This year, NMS has partnered with the Boston Museum of Science to bring their exciting “Engineering is Elementary” curriculum to the Lower Elementary classrooms. This curriculum pairs perfectly with the Montessori physical and earth science curriculum. It presents children with real-world problems and asks them to apply both their creativity and knowledge of science, technology and math to find a solution (or even better, more than one solution).
One of the core understandings that students take away from this curriculum is that there is no one “right” answer in engineering. Mistakes are celebrated and failures are viewed as opportunities. These opportunities for creative problem solving help children build flexibility and resilience through collaboration, communication and critical thinking.
Each EiE unit uses a specific field of engineering as a unifying theme. Students learn about this field in the context of a storybook about a child who solves a real-world problem using the engineering design process. This is designed to make the field of engineering both relevant and accessible to children. This book is followed up with a series of lessons that lead students through the process of finding their own solutions to an engineering problem. They start by gathering scientific data that will inform their designs and then participate in a collaborative design challenge that requires them to apply what they’ve learned about the engineering design process.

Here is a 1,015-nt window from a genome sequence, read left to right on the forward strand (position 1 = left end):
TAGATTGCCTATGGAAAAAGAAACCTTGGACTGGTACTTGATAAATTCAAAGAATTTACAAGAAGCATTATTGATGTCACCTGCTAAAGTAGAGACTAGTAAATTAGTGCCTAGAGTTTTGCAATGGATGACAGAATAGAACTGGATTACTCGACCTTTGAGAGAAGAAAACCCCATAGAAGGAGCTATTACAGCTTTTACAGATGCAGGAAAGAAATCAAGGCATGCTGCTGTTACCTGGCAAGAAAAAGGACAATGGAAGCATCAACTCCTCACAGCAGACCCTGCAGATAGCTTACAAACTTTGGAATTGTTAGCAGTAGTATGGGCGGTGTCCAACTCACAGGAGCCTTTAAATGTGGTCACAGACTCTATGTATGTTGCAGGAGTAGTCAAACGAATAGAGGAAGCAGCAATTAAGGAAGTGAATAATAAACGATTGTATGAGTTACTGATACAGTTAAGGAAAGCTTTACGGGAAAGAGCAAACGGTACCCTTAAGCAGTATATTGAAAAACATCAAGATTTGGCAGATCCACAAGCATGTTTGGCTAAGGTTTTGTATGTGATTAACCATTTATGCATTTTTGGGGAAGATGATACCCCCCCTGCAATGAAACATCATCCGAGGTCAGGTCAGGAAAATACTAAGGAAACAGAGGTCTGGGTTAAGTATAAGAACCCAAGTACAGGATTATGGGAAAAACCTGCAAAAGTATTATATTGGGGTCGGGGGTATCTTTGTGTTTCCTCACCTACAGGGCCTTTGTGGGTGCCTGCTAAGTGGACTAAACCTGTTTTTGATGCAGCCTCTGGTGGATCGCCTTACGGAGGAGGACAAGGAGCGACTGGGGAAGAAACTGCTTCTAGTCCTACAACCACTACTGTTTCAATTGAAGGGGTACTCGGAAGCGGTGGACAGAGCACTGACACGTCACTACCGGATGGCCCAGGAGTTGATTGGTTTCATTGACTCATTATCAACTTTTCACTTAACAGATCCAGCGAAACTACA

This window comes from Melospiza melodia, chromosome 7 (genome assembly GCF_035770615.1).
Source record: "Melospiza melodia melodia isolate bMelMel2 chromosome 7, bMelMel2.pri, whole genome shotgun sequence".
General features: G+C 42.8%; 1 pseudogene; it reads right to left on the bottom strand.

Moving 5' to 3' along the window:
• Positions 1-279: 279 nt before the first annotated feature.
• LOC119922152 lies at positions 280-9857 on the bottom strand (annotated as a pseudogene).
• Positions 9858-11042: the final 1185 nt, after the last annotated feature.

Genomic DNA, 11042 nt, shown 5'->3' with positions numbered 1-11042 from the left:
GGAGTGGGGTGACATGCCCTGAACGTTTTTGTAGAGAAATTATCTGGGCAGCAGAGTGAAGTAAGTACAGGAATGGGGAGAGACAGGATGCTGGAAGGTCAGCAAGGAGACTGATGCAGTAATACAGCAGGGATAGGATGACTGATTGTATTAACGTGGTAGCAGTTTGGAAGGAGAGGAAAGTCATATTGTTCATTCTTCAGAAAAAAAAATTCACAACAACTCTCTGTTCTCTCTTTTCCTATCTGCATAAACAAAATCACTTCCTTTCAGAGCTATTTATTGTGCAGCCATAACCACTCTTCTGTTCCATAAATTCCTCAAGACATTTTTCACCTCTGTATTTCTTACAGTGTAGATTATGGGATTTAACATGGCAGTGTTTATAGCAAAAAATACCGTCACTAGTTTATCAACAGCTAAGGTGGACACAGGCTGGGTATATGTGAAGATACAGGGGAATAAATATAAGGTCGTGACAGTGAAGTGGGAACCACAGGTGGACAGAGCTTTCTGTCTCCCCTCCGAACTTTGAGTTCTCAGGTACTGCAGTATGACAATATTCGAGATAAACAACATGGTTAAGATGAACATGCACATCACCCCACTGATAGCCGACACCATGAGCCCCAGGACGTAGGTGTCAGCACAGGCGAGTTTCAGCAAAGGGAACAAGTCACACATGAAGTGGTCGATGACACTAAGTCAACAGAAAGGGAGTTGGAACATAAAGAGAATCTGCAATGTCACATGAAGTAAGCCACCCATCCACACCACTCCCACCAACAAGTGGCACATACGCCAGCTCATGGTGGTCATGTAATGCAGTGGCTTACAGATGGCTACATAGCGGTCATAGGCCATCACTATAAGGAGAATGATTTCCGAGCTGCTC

Our students just wrapped up their first EiE unit, connected to our earth science unit about air and wind. It focused on the use of mechanical engineering to create machines that harness the power of the wind and use it to accomplish a task. Students enjoyed hearing the story of two children who created a wind-powered machine that would aerate a pond to provide more oxygen for the fish living in it. They explored different sail designs to determine which shapes and materials best catch the wind. Finally, they designed and tested windmills that harnessed the power of the wind with the goal of lifting the maximum amount of weight. They had an opportunity to improve their designs after testing and then shared what they had discovered with classmates. Watch one design in action below!